Interview with Former New York Islander: Steve Webb

Former New York Islander, Steve Webb, had always been a fan favorite. He wasn’t the best or biggest player on the ice, but he always made his presence known. His most famous moment doting the orange and blue was back in the 2002 NHL Playoffs when he put a huge hit on Toronto Maple Leaf goon, Darcy Tucker. Tucker was the enemy of Long Island during this series because of his dirty hit on Michael Peca. After his playing career, Steve Webb began to work for the NHL Player’s Association. It was an honor being able to speak with Steve Webb and hear what he had to say about his career. 

What was your proudest hockey moment?

“I think the proudest hockey moment was the moment I stepped onto the ice for the first time. Being at that I was a very late bloomer to the game of hockey, I did play it growing up, but my skillset didn’t start progressing at a faster rate. By my mid-teens, where most kids are developing, I really wasn’t. When I stepped onto the ice for the first time at 21 years old at Nassau Coliseum, that was definitely one of my prouder moments.”

What was your funniest Islanders story?

“I think one of the more humorous moments that I had personally, don’t know if it was funny or not, but I think the fans kinda liked it. When I was asked to do the demonstration before the game one night where I had to skate onto the ice and had to rip off the old ‘fish sticks’ jersey when we were going back to the original crest on our jersey. We still had the swishes on there with the waves on the jersey, but we were going back to the regular crest. They had asked about two or three other players prior to getting to me and they just said, “we’ll have to owe you one if you go out and do this because no one actually wanted to do it.” I just skated to center ice and the jersey had velcro down the middle and I had to rip it off and throw it away.”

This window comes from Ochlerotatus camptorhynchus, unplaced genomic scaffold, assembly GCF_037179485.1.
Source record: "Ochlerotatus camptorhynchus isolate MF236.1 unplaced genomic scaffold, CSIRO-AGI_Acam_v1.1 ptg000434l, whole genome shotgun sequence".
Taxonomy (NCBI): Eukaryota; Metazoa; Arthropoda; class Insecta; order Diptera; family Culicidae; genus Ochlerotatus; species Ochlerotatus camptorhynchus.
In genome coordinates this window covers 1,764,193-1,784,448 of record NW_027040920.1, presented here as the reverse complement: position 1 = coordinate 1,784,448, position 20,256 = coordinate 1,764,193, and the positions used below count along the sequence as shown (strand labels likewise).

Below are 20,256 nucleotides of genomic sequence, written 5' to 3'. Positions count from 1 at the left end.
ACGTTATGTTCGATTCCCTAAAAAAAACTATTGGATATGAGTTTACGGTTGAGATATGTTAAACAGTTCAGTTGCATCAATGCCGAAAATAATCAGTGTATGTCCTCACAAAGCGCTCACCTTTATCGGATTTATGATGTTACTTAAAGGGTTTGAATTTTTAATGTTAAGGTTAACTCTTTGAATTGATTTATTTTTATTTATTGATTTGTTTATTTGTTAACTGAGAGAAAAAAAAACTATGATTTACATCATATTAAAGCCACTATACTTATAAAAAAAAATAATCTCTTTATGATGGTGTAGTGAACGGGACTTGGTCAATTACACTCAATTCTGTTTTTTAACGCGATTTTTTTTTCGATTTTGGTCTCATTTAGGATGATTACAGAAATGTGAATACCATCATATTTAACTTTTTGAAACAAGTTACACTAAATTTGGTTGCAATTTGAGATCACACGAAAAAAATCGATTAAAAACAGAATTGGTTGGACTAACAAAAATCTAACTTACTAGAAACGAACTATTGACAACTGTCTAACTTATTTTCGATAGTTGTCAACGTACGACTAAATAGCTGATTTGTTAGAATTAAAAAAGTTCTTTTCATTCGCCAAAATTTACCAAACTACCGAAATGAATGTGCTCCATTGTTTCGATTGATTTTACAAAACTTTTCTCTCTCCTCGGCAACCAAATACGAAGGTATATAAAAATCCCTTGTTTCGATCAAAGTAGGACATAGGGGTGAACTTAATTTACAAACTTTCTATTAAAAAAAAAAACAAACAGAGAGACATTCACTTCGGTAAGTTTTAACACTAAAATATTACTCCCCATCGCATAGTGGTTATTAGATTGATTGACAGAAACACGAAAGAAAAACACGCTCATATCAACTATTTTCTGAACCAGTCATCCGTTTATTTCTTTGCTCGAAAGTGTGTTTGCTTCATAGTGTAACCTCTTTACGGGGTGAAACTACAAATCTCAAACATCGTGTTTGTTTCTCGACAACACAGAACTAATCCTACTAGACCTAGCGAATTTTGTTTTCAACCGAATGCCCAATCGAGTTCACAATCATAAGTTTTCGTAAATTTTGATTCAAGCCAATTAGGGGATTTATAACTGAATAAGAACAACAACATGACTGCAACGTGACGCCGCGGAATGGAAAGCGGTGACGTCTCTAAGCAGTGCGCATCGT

What was going through your head after your hit on Darcy Tucker against the Maple Leafs in the 2002 NHL Playoffs and then the Coliseum crowd began to chant your name?

“I think that started a little bit earlier in the series in game one where the fans began recognizing the work that we were doing out there on the ice and on my line. So that started in that series and then as the series got more intense, we were a bit more focused on the situations that were at hand. The opportunity to have a clean hit on somebody was there and I took it. It just happened to be Darcy Tucker and from what he did the game before with the incident with Michael Peca, I think the fans had really warmed up to that incident. It was definitely one of the Coliseum memories.”

What is your opinion of the Islanders current regime?

“I’m involved with the other side of the business, I haven’t been in the locker room during the coaches office or anything like that. Looking at the results and in the standings, it seems as if they’re doing really well. It seems as if the players are responding really well to the environment that is in existence right now. I haven’t been there in a while, so I can’t make any comparisons. It’s really hard to see what the environment is and the changes that went on or what happened. As a results standpoint, I think the Islander fans are pretty happy with what’s going on right now and the direction the club is going.”

What is your current role with the NHLPA?

“I’m basically a conduit of information between the players association in Toronto and the players. My I get information from the players and rely them back to the office in Toronto. I spend a lot of time asking players about their careers, from pensions and insurance benefits to playoff structure to rule changes. We basically engage player’s thoughts on their play to bargaining the PA. I share those insights in order to come to a conclusion on what make sense for the game of hockey.”


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